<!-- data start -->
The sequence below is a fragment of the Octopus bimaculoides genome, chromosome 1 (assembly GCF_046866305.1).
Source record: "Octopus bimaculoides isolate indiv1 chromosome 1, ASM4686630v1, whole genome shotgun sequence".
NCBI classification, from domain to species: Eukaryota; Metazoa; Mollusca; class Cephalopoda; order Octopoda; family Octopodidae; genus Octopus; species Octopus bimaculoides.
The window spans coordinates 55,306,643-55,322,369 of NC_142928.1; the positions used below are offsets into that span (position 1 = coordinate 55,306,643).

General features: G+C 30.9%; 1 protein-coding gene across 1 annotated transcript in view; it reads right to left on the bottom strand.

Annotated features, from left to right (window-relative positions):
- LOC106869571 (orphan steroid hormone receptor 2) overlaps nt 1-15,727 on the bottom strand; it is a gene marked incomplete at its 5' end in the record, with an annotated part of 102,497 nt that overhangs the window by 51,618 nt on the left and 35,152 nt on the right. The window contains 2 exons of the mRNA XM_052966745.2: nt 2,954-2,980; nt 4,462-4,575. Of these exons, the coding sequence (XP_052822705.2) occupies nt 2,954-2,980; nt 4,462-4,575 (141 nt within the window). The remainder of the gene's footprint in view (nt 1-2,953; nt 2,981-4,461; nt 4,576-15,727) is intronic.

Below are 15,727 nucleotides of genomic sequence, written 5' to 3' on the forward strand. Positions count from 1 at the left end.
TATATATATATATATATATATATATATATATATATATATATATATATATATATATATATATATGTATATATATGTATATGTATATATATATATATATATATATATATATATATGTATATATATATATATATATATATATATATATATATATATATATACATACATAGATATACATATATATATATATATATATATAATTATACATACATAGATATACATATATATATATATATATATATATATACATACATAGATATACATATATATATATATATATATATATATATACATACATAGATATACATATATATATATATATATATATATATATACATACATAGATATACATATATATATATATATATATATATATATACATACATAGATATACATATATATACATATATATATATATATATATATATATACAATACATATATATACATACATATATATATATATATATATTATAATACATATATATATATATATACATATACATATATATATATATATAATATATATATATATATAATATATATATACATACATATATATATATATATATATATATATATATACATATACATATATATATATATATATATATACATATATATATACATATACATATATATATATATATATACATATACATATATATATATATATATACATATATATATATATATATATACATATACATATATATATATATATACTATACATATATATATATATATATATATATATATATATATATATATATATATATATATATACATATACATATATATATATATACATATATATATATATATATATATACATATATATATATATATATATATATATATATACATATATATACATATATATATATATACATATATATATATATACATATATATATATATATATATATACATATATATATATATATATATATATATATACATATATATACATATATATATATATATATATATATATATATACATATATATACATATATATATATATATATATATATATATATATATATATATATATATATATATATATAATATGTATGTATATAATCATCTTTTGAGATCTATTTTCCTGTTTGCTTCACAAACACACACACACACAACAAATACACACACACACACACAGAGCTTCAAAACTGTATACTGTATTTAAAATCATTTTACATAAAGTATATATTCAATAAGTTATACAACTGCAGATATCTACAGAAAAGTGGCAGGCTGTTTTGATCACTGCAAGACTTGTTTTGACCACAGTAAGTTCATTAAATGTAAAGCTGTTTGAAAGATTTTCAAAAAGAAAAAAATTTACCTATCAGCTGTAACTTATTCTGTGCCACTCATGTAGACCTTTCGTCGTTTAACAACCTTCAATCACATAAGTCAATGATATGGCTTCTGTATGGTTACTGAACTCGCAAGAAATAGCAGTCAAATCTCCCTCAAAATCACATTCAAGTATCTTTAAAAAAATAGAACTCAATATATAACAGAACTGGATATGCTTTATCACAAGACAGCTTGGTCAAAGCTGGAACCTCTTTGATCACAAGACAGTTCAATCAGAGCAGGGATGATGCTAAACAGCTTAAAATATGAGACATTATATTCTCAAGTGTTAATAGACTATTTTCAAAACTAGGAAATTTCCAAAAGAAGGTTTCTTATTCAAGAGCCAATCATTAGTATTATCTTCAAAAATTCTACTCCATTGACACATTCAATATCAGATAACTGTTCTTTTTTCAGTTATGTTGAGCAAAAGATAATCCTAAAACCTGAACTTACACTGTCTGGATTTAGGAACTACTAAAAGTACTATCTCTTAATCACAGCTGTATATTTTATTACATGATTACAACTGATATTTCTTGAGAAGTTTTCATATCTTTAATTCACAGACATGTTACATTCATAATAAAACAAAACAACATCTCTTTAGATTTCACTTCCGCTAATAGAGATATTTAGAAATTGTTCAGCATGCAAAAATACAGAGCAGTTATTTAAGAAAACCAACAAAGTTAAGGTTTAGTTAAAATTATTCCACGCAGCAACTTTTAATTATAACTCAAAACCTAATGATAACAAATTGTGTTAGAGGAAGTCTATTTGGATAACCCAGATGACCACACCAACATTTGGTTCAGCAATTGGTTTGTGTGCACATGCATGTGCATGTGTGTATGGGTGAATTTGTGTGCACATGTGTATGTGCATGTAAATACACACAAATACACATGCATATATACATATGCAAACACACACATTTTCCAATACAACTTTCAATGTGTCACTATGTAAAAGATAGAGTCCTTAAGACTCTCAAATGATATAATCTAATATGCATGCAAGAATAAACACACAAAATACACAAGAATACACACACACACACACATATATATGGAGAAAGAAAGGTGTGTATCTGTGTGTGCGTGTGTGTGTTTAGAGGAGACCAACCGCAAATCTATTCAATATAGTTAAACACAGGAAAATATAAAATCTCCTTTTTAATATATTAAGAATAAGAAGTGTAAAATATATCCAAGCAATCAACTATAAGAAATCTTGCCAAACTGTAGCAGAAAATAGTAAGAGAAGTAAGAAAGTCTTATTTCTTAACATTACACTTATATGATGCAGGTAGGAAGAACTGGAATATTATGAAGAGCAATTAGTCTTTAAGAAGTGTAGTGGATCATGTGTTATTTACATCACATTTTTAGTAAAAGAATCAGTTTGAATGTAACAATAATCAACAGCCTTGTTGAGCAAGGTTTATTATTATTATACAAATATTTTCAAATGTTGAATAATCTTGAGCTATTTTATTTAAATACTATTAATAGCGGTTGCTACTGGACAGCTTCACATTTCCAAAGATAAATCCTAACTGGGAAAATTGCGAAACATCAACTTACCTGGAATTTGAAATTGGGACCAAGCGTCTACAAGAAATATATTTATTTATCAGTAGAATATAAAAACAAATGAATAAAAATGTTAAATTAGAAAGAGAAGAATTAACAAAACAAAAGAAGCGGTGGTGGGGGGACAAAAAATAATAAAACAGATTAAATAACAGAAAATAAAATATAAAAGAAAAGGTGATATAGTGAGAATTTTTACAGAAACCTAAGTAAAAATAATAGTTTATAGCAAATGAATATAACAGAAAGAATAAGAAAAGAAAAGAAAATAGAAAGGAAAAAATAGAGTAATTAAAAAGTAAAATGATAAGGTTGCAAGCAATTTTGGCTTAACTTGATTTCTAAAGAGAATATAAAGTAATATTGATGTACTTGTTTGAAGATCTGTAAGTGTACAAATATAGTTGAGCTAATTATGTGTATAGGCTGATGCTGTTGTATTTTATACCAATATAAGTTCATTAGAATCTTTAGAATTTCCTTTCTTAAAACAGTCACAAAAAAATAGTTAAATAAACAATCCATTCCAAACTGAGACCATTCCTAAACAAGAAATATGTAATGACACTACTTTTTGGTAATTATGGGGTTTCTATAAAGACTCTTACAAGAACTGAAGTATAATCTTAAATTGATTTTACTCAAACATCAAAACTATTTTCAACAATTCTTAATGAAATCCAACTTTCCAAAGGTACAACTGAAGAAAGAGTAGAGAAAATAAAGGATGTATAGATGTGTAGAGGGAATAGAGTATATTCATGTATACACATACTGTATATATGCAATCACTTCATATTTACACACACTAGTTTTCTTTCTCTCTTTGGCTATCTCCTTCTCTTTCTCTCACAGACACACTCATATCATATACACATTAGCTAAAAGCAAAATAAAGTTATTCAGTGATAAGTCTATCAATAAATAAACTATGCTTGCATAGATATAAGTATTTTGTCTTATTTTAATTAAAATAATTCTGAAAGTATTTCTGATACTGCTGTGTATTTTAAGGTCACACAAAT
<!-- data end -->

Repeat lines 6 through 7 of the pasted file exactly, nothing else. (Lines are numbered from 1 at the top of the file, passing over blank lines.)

Annotated features, from left to right (window-relative positions):
- LOC106869571 (orphan steroid hormone receptor 2) overlaps nt 1-15,727 on the bottom strand; it is a gene marked incomplete at its 5' end in the record, with an annotated part of 102,497 nt that overhangs the window by 51,618 nt on the left and 35,152 nt on the right. The window contains 2 exons of the mRNA XM_052966745.2: nt 2,954-2,980; nt 4,462-4,575. Of these exons, the coding sequence (XP_052822705.2) occupies nt 2,954-2,980; nt 4,462-4,575 (141 nt within the window). The remainder of the gene's footprint in view (nt 1-2,953; nt 2,981-4,461; nt 4,576-15,727) is intronic.